Former McDonald’s CEO Steve Easterbrook has paid back more than US$105 million in equity awards and cash to the company after the burger giant sued him in 2020 for lying about the extent of his misconduct while he was its top executive.
As per the original case, Steve Easterbrook was fired “ without cause” in a workplace misconduct incident with a female employee. The case gained notoriety after McDonald’s alleged mismanagement in resolving the sexual harassment issue and for Easterbrook’s generous severance package.
In a company statement shared by him, he said, “During my tenure as CEO, I failed at times to uphold McDonald’s values and fulfill certain of my responsibilities as a leader of the company. I apologize to my former co-workers, the board, and the company’s franchisees and suppliers for doing so.”
McDonald’s fired Easterbrook in late 2019 after he acknowledged exchanging videos and text messages in a non-physical, consensual relationship with an employee. McDonald’s board approved a separation agreement “without cause” on the basis of evidence, that allowed Easterbrook to keep millions in stock-based benefits and other compensation.
Yet an anonymous tip in July 2020 claimed that Easterbrook had engaged in a sexual relationship with another employee. It refuted Easterbrook’s earlier claims with the company noting that he had removed evidence of those relationships from his phone.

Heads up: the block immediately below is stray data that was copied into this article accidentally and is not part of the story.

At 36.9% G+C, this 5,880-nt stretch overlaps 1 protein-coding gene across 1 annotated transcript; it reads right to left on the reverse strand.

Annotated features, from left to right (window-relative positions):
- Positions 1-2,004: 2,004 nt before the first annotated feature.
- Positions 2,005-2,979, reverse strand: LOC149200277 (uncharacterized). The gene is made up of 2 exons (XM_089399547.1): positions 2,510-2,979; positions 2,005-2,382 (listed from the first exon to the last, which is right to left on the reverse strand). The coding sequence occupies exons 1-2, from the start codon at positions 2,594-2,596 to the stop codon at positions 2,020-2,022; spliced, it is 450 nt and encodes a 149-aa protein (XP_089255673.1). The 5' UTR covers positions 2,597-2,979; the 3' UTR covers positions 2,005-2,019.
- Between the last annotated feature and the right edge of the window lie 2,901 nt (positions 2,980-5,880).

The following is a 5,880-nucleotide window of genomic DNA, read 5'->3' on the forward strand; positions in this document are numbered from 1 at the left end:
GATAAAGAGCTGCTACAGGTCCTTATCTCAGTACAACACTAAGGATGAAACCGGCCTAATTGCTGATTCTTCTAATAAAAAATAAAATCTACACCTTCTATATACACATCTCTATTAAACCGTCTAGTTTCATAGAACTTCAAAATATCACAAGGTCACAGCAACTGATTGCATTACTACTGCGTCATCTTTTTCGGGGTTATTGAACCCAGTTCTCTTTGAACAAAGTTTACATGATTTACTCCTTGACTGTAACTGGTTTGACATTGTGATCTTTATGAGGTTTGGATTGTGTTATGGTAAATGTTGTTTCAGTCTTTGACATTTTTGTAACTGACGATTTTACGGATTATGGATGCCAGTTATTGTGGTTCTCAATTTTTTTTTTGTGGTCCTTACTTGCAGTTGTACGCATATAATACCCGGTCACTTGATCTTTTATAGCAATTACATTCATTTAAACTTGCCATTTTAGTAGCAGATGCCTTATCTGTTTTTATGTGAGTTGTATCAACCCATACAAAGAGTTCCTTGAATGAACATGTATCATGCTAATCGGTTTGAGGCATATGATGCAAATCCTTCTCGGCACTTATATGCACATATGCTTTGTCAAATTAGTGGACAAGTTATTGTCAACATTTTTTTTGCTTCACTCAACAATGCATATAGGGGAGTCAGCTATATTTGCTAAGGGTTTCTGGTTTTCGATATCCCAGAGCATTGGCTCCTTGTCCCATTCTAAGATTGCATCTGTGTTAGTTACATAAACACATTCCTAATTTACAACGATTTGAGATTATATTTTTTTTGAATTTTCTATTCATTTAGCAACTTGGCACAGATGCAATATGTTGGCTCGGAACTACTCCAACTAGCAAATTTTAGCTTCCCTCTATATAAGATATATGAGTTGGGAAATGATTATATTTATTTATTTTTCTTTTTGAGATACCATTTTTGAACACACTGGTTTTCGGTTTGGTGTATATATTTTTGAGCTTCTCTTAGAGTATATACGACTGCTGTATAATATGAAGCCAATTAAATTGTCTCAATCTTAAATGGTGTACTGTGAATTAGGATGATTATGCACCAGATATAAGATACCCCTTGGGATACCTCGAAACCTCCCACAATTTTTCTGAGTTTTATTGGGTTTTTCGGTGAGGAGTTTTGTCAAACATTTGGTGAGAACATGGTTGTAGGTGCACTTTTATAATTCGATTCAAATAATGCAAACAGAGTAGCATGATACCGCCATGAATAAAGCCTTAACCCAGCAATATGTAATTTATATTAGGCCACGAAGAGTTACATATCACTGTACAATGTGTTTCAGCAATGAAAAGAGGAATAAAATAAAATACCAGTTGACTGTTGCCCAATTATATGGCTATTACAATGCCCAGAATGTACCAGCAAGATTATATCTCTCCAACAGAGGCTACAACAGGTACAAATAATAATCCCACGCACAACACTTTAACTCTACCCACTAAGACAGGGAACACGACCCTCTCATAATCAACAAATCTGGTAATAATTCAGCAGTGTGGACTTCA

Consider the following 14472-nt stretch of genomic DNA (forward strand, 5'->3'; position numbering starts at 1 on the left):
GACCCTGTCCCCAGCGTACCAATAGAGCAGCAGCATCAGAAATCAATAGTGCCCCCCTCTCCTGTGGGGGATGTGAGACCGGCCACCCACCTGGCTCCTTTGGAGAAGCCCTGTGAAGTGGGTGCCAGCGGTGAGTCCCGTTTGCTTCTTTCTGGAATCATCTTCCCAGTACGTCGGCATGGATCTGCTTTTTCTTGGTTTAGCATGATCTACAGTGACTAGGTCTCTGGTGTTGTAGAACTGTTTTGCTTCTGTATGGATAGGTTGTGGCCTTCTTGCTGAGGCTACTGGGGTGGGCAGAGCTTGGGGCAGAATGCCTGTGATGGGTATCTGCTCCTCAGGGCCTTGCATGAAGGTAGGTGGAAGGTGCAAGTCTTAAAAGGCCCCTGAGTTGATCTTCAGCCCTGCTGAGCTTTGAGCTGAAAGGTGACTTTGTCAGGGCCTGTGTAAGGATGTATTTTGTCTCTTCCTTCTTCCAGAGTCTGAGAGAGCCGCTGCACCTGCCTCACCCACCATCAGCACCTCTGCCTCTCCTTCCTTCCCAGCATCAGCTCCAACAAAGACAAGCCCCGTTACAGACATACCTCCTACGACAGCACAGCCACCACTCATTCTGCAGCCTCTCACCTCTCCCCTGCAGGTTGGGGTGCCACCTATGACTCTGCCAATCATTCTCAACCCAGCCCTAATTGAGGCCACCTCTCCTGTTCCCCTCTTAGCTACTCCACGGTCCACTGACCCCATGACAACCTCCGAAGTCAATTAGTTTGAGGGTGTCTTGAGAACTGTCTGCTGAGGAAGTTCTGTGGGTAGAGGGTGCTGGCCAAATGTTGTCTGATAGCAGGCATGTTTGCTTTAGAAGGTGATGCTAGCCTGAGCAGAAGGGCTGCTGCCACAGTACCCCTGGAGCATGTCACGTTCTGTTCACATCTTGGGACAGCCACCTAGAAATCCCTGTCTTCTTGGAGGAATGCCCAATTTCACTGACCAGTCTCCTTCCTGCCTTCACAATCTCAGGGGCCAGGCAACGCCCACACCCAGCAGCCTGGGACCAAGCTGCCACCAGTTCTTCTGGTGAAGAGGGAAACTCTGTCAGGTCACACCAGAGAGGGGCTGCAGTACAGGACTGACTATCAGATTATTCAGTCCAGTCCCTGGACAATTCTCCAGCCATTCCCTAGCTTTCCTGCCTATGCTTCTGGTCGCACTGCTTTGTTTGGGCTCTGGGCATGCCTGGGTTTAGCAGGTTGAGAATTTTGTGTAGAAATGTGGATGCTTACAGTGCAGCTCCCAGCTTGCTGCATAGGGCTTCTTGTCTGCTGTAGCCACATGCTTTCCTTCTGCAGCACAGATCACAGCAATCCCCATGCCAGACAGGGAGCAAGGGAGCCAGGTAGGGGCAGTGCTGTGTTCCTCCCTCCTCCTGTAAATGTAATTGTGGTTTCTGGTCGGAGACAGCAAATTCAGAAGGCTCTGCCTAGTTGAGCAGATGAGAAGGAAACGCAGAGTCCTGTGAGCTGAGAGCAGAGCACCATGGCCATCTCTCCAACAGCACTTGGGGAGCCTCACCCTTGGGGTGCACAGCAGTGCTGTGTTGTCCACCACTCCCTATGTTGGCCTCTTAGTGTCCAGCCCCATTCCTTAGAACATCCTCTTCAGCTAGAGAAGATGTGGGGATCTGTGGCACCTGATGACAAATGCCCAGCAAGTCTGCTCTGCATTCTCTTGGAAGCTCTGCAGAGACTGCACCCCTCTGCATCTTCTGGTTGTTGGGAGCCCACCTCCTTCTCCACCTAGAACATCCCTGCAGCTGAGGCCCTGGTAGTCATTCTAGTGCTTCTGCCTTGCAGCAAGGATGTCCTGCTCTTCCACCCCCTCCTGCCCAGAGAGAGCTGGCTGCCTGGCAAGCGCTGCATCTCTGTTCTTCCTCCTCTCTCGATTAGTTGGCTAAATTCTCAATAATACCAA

In May 2021, 13 U.S. cities saw extreme protests from workers against low pay and McDonald’s handling of alleged sexual harassment. Dozens of McDonald’s workers have filed sexual harassment complaints in recent years, alleging everything from lewd comments, groping, retaliation, and low pay in fewer cases.
Easterbrook’s huge package of equity benefits and cash does raise the issue of pay gaps between the top executives and the rest of the employees of the company.
It’s relatively unusual for a CEO to receive a severance package after being fired. But the board of directors at McDonald’s originally decided that his firing is not for a cause — a threshold that varies by company but if untrue, the litigation in a protracted dispute can be tricky and expensive.
According to the latest McDonald’s disclosures, Easterbrook made $15.9 million in 2018 in comparison to a U.S. crew member at McDonald’s, who makes an average of $9 an hour. His pay is more than 2000 times the median income of a McDonald’s employee.
“Wow, he [did] walk away with a lot of money,” says Cornell Law School professor Stewart Schwab, an expert on employment law told npr.org. “And it comes out as part of the story of just, wow, [the] 1% gets a lot more money than the rest of the workers in this economy.”
Although the case is settled with Easterbrook’s pay returned, it still begs the question about how big companies are planning to find a resolution for the pay gap issue. As for McDonald’s, they made an unexpected commitment to no longer lobby against minimum-wage hikes and added at least $1 an hour more to the local minimum wage to employees of the restaurants owned by the corporation.